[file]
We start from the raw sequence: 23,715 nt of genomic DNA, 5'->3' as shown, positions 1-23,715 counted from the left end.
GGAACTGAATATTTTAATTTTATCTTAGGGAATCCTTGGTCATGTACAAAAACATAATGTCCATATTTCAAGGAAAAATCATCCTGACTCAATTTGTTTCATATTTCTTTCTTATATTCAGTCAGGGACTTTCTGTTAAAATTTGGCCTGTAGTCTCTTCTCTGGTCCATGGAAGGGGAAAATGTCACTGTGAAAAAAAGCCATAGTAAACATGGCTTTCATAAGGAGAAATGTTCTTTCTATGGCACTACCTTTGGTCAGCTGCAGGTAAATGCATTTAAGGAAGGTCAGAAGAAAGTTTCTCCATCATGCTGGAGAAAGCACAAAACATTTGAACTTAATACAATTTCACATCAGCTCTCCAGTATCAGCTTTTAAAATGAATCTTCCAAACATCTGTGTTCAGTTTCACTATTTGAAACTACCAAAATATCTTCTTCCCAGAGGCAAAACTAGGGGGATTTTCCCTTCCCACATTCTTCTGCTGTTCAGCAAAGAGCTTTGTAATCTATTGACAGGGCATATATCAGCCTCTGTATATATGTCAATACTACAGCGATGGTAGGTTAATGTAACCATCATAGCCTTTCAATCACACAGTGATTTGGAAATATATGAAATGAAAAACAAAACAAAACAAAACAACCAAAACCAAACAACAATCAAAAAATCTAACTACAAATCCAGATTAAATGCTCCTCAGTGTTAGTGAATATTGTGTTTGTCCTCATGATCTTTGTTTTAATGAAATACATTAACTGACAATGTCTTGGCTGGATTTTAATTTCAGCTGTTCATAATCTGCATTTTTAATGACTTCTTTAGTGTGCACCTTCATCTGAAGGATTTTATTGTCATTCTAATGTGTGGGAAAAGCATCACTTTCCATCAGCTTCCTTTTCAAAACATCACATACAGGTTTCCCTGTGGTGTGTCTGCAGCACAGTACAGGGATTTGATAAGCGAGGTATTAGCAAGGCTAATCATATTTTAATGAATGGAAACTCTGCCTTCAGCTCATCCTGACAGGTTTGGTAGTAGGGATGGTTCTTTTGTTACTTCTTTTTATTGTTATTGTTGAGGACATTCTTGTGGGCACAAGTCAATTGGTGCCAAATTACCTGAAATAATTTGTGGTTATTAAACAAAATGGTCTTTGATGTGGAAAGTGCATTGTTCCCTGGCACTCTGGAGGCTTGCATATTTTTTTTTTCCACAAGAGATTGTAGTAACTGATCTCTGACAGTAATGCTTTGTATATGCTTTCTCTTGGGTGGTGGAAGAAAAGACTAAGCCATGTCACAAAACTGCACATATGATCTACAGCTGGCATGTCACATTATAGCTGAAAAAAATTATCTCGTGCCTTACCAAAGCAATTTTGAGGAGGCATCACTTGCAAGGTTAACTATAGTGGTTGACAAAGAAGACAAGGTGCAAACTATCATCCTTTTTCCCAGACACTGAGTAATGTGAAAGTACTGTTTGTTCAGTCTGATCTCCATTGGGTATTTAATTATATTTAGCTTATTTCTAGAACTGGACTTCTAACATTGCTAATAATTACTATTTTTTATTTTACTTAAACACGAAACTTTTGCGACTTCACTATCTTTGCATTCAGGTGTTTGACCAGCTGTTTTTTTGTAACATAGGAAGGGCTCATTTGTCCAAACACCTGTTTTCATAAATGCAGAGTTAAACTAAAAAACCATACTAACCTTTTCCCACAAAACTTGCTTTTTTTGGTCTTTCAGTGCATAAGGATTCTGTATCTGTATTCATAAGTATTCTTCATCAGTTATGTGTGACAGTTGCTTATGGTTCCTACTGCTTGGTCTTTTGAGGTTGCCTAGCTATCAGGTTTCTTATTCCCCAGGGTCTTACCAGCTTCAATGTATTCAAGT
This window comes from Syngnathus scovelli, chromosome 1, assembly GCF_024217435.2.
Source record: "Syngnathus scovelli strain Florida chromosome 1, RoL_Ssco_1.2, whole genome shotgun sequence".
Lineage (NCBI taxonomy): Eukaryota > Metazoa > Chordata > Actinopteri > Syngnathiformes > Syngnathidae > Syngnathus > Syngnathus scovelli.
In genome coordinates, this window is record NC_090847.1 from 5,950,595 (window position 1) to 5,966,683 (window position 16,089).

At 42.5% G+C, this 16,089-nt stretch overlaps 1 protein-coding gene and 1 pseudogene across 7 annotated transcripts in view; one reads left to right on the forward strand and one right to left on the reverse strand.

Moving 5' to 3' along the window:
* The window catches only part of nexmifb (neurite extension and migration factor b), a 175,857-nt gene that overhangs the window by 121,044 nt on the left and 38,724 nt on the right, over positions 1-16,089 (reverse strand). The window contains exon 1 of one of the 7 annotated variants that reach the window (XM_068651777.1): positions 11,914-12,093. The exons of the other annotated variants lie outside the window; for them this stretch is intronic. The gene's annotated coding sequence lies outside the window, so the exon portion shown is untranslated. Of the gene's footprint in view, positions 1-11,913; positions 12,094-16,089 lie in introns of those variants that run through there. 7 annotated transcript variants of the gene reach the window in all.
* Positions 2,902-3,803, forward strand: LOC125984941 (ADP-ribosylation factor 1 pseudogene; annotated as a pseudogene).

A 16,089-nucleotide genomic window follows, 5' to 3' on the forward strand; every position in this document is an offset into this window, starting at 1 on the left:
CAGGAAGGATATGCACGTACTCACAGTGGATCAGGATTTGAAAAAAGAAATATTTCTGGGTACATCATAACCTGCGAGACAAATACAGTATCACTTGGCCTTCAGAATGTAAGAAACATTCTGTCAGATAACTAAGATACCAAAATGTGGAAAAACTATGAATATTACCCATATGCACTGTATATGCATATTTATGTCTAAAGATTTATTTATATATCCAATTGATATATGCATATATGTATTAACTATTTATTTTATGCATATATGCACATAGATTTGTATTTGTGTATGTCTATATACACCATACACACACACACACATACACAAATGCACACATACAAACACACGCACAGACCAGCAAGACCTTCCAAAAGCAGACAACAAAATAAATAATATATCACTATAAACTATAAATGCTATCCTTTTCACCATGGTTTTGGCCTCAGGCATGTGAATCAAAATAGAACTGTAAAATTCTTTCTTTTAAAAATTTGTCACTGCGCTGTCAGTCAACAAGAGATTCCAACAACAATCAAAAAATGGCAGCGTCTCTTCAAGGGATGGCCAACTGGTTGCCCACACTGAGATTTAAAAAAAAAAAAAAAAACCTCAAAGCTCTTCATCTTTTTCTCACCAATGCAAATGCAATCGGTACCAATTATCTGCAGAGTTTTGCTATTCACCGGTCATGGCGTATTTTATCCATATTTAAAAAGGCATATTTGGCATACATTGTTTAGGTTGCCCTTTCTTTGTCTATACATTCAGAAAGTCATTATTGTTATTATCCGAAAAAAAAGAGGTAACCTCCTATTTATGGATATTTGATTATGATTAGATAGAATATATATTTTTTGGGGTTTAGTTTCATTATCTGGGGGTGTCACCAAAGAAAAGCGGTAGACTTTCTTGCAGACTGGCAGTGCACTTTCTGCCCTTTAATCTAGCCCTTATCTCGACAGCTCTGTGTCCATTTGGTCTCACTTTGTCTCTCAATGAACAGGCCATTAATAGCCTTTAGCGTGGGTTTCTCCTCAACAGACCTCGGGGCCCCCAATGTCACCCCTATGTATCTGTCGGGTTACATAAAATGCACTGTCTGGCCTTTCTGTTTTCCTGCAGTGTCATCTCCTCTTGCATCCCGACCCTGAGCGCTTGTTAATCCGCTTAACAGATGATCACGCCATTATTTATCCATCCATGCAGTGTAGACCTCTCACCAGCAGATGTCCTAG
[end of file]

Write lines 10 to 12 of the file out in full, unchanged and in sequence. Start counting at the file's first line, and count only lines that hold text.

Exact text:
* Positions 2,902-3,803, forward strand: LOC125984941 (ADP-ribosylation factor 1 pseudogene; annotated as a pseudogene).

A 16,089-nucleotide genomic window follows, 5' to 3' on the forward strand; every position in this document is an offset into this window, starting at 1 on the left:
CAGGAAGGATATGCACGTACTCACAGTGGATCAGGATTTGAAAAAAGAAATATTTCTGGGTACATCATAACCTGCGAGACAAATACAGTATCACTTGGCCTTCAGAATGTAAGAAACATTCTGTCAGATAACTAAGATACCAAAATGTGGAAAAACTATGAATATTACCCATATGCACTGTATATGCATATTTATGTCTAAAGATTTATTTATATATCCAATTGATATATGCATATATGTATTAACTATTTATTTTATGCATATATGCACATAGATTTGTATTTGTGTATGTCTATATACACCATACACACACACACACATACACAAATGCACACATACAAACACACGCACAGACCAGCAAGACCTTCCAAAAGCAGACAACAAAATAAATAATATATCACTATAAACTATAAATGCTATCCTTTTCACCATGGTTTTGGCCTCAGGCATGTGAATCAAAATAGAACTGTAAAATTCTTTCTTTTAAAAATTTGTCACTGCGCTGTCAGTCAACAAGAGATTCCAACAACAATCAAAAAATGGCAGCGTCTCTTCAAGGGATGGCCAACTGGTTGCCCACACTGAGATTTAAAAAAAAAAAAAAAAACCTCAAAGCTCTTCATCTTTTTCTCACCAATGCAAATGCAATCGGTACCAATTATCTGCAGAGTTTTGCTATTCACCGGTCATGGCGTATTTTATCCATATTTAAAAAGGCATATTTGGCATACATTGTTTAGGTTGCCCTTTCTTTGTCTATACATTCAGAAAGTCATTATTGTTATTATCCGAAAAAAAAGAGGTAACCTCCTATTTATGGATATTTGATTATGATTAGATAGAATATATATTTTTTGGGGTTTAGTTTCATTATCTGGGGGTGTCACCAAAGAAAAGCGGTAGACTTTCTTGCAGACTGGCAGTGCACTTTCTGCCCTTTAATCTAGCCCTTATCTCGACAGCTCTGTGTCCATTTGGTCTCACTTTGTCTCTCAATGAACAGGCCATTAATAGCCTTTAGCGTGGGTTTCTCCTCAACAGACCTCGGGGCCCCCAATGTCACCCCTATGTATCTGTCGGGTTACATAAAATGCACTGTCTGGCCTTTCTGTTTTCCTGCAGTGTCATCTCCTCTTGCATCCCGACCCTGAGCGCTTGTTAATCCGCTTAACAGATGATCACGCCATTATTTATCCATCCATGCAGTGTAGACCTCTCACCAGCAGATGTCCTAG